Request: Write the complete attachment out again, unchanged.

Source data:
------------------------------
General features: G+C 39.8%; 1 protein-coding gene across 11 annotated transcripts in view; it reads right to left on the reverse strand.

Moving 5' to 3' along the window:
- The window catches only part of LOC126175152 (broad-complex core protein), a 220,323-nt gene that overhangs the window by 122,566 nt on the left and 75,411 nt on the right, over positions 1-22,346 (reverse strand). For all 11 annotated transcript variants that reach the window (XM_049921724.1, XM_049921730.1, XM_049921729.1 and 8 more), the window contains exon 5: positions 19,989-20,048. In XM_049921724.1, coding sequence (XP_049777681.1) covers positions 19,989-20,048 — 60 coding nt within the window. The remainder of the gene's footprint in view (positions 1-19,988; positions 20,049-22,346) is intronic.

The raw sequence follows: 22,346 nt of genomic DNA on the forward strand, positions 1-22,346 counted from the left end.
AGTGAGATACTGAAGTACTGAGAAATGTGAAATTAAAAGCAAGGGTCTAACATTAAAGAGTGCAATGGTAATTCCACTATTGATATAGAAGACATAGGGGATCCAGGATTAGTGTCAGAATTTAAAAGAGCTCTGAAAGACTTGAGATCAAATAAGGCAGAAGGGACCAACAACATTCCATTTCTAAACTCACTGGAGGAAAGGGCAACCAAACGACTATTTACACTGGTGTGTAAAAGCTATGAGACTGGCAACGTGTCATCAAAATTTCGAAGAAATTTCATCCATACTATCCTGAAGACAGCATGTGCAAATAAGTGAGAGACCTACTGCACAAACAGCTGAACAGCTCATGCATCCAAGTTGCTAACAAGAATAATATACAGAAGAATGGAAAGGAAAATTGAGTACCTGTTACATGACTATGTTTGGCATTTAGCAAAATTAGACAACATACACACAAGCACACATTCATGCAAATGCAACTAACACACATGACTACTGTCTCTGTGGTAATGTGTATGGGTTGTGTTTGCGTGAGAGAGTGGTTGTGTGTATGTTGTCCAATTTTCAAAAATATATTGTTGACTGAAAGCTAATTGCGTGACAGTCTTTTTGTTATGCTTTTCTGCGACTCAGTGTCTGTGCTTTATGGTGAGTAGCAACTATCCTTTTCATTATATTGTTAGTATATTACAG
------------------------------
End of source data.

General features: G+C 39.8%; 1 protein-coding gene across 11 annotated transcripts in view; it reads right to left on the reverse strand.

Moving 5' to 3' along the window:
- The window catches only part of LOC126175152 (broad-complex core protein), a 220,323-nt gene that overhangs the window by 122,566 nt on the left and 75,411 nt on the right, over positions 1-22,346 (reverse strand). For all 11 annotated transcript variants that reach the window (XM_049921724.1, XM_049921730.1, XM_049921729.1 and 8 more), the window contains exon 5: positions 19,989-20,048. In XM_049921724.1, coding sequence (XP_049777681.1) covers positions 19,989-20,048 — 60 coding nt within the window. The remainder of the gene's footprint in view (positions 1-19,988; positions 20,049-22,346) is intronic.

The raw sequence follows: 22,346 nt of genomic DNA on the forward strand, positions 1-22,346 counted from the left end.
AGTGAGATACTGAAGTACTGAGAAATGTGAAATTAAAAGCAAGGGTCTAACATTAAAGAGTGCAATGGTAATTCCACTATTGATATAGAAGACATAGGGGATCCAGGATTAGTGTCAGAATTTAAAAGAGCTCTGAAAGACTTGAGATCAAATAAGGCAGAAGGGACCAACAACATTCCATTTCTAAACTCACTGGAGGAAAGGGCAACCAAACGACTATTTACACTGGTGTGTAAAAGCTATGAGACTGGCAACGTGTCATCAAAATTTCGAAGAAATTTCATCCATACTATCCTGAAGACAGCATGTGCAAATAAGTGAGAGACCTACTGCACAAACAGCTGAACAGCTCATGCATCCAAGTTGCTAACAAGAATAATATACAGAAGAATGGAAAGGAAAATTGAGTACCTGTTACATGACTATGTTTGGCATTTAGCAAAATTAGACAACATACACACAAGCACACATTCATGCAAATGCAACTAACACACATGACTACTGTCTCTGTGGTAATGTGTATGGGTTGTGTTTGCGTGAGAGAGTGGTTGTGTGTATGTTGTCCAATTTTCAAAAATATATTGTTGACTGAAAGCTAATTGCGTGACAGTCTTTTTGTTATGCTTTTCTGCGACTCAGTGTCTGTGCTTTATGGTGAGTAGCAACTATCCTTTTCATTATATTGTTAGTATATTACAG